Using data to improve communities' well-being

In an era of more seamless information-sharing, decision-makers have a renewed chance to address health inequities.
By Kat Jercich
02:33 PM
Glowing dots across a map of the United States

The work of advancing health equity isn't new – but more seamless data sharing has unlocked more potential to use information and analytics to work toward addressing disparities in care.

Panelists at the WEDI Quest for Health Equity event on Wednesday noted that it's important to reinforce the relationship between public health and medicine as advocates move forward in this work.  

"In terms of interoperability, technology [and] data, there may be a new conversation, but it's important for us to incorporate some of that work that's been going on for many decades," said Kenyetta Jackson, health equity manager, health solutions, at the American Medical Association.  

"It's important for us to be partnering with some of those equity champions," Jackson added.  

Melissa Kotrys, CEO at the Health Current health information exchange, agreed that examining social determinants of health has been an issue for decades.   

Now that "we've got a reasonable handle on the exchange of clinical information, what other information can we bring to bear to improve the health and well-being of individuals and communities?" Kotrys wondered.  

"How can we get access to the information we need to make a difference?" she continued. "I think the sky's the limit when it comes to how we can use … data to identify what barriers are, what challenges are, what gaps are and how we can fill those." Kotrys flagged the disconnect she sees in data sharing among county, state and federal governments – made particularly stark amidst the COVID-19 crisis.  

"We always have to keep an eye toward: What is that outcome we are trying to achieve and what is it we are trying to advance?" she said. "And making sure policy decisions are in alignment with that."   

"I think there needs to be strong private-public partnership," said Jackson. "I think it's very important that local public health organizations be a part of conversations, including at the federal level.

"In my opinion, when we've had health crises in the past, the feds have been helpful in providing coordination in response," Jackson added. "Where there are state-level governments that have great models, those models can be spotlighted and used to develop guidance at the federal level."   

Dr. Deborah Duran, senior advisor for data science analytics and systems at the National Institute on Minority Health and Health Disparities, agreed that making change without adequate information will be challenging.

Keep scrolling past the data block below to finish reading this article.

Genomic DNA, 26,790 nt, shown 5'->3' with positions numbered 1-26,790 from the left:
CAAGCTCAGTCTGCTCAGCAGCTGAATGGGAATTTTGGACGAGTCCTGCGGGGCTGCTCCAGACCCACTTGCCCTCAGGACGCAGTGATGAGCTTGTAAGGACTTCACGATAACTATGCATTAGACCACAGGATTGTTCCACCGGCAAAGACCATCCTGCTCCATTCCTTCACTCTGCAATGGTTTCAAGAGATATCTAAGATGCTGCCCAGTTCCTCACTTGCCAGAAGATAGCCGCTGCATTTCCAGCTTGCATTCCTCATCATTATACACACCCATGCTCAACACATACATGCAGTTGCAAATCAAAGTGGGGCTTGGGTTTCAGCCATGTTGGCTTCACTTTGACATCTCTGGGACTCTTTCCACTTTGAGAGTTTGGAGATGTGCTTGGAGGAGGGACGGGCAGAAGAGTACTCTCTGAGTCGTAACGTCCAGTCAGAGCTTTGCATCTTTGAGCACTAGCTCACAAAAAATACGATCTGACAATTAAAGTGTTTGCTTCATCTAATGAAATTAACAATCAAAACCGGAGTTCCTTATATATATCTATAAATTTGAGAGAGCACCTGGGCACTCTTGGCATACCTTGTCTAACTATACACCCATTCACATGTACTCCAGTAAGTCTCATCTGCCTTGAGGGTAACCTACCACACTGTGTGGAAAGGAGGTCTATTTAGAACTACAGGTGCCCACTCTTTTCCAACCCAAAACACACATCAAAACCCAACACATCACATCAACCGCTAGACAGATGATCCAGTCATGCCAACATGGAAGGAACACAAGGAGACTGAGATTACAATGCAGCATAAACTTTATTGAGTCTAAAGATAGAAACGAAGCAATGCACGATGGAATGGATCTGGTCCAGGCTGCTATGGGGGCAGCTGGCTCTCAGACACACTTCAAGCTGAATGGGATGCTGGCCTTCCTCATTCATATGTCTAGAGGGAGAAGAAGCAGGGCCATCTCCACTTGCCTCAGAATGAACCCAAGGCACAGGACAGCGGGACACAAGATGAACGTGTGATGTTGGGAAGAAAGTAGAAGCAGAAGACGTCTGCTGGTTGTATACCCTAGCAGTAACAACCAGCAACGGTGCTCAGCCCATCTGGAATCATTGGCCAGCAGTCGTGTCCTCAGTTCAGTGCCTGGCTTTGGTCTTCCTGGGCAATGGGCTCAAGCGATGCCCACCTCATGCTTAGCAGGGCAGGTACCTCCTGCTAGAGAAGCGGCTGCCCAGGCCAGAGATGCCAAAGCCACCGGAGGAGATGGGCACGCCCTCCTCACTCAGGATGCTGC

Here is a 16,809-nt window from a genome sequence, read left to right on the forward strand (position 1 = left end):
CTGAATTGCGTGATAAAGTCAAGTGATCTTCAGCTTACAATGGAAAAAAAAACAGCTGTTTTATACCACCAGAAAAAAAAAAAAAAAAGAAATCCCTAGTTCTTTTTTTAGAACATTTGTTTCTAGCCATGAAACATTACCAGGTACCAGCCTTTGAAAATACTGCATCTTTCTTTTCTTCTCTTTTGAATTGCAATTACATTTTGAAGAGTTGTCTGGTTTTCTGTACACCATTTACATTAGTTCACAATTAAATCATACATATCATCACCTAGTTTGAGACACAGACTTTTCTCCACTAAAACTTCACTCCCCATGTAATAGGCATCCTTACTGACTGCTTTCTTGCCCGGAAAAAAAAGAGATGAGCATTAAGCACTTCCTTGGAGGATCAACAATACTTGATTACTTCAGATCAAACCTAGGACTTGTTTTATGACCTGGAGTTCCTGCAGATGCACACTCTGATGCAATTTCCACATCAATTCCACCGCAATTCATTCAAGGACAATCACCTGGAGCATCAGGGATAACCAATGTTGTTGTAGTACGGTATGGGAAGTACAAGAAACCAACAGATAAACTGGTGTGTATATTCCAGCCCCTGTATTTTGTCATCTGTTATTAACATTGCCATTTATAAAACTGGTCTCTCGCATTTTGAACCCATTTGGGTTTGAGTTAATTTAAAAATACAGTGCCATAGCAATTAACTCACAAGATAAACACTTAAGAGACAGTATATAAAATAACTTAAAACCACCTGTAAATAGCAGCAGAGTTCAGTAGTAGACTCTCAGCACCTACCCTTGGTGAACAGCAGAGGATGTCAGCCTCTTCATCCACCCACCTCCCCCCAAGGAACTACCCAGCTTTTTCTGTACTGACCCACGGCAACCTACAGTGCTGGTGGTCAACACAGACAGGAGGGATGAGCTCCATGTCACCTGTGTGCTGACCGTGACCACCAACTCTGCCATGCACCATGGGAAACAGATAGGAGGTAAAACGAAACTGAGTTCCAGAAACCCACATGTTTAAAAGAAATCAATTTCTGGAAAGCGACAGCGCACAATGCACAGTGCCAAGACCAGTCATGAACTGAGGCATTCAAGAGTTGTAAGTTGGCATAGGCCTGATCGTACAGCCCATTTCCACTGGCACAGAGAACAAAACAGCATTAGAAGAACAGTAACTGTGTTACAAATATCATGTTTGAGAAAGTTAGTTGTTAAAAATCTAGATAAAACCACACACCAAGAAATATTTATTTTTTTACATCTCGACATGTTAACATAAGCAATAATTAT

"I work with a lot of federal data, and what's happening is the data doesn't have key variables for us at the local level, state level, county level," said Duran. "Even today, there still aren't states that are collecting race and ethnicity data on COVID vaccines and cases."

That absence of information can make it more difficult to acknowledge – and subsequently address – gaps in care.  

"There is a light in the tunnel there: There's an opportunity from COVID, all these things that have been brought to light as gaps in our system," said Kotrys. "We are trying to address it; it's just going to take a concerted effort from all stakeholders … and taking into account disadvantaged populations."  

Jackson agreed that the pandemic may act as a tipping point: "We're thinking about these things," like health equity and social justice, "as systems seen nationwide."  

Still, Duran warned, technology is not inherently neutral. As decision-makers rely more heavily on machine learning and analytics, she cautioned that they must be aware of both their own biases and those that might be baked into the system.  

"When the machine is able to learn how to give us analytics, it also presents a whole other layer of confounding issues that makes biases more prevalent, and potentially can lead to more health disparities," Duran said.  

She noted that in a capitalistic framework, "When there's an opportunity to make more money, the marginalized group challenged by health equity gets more marginalized."  

"It's important to find a balance between the urgency to address social equity alongside the need to be thoughtful in how we're dealing with data," said Jackson.  

Duran and Jackson emphasized the importance of including a wide range of viewpoints when it comes to decision-making and strategic planning.  

"Make sure that whoever is not like you also exists in the room," said Duran.  

"Bring uncommon players to your tables, especially if you're working with data and interoperability concerns," said Jackson.


Focus on Health Equity

This month we will be reporting on the challenges, opportunities and success stories as work continues to build a healthcare system that works for everyone.

Kat Jercich is senior editor of Healthcare IT News.
Twitter: @kjercich
Healthcare IT News is a HIMSS Media publication.

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John Fowler deputy information security officer Henry Ford Health System

John Fowler, deputy information security officer at Henry Ford Health System 
(Credit: Henry Ford Health System)

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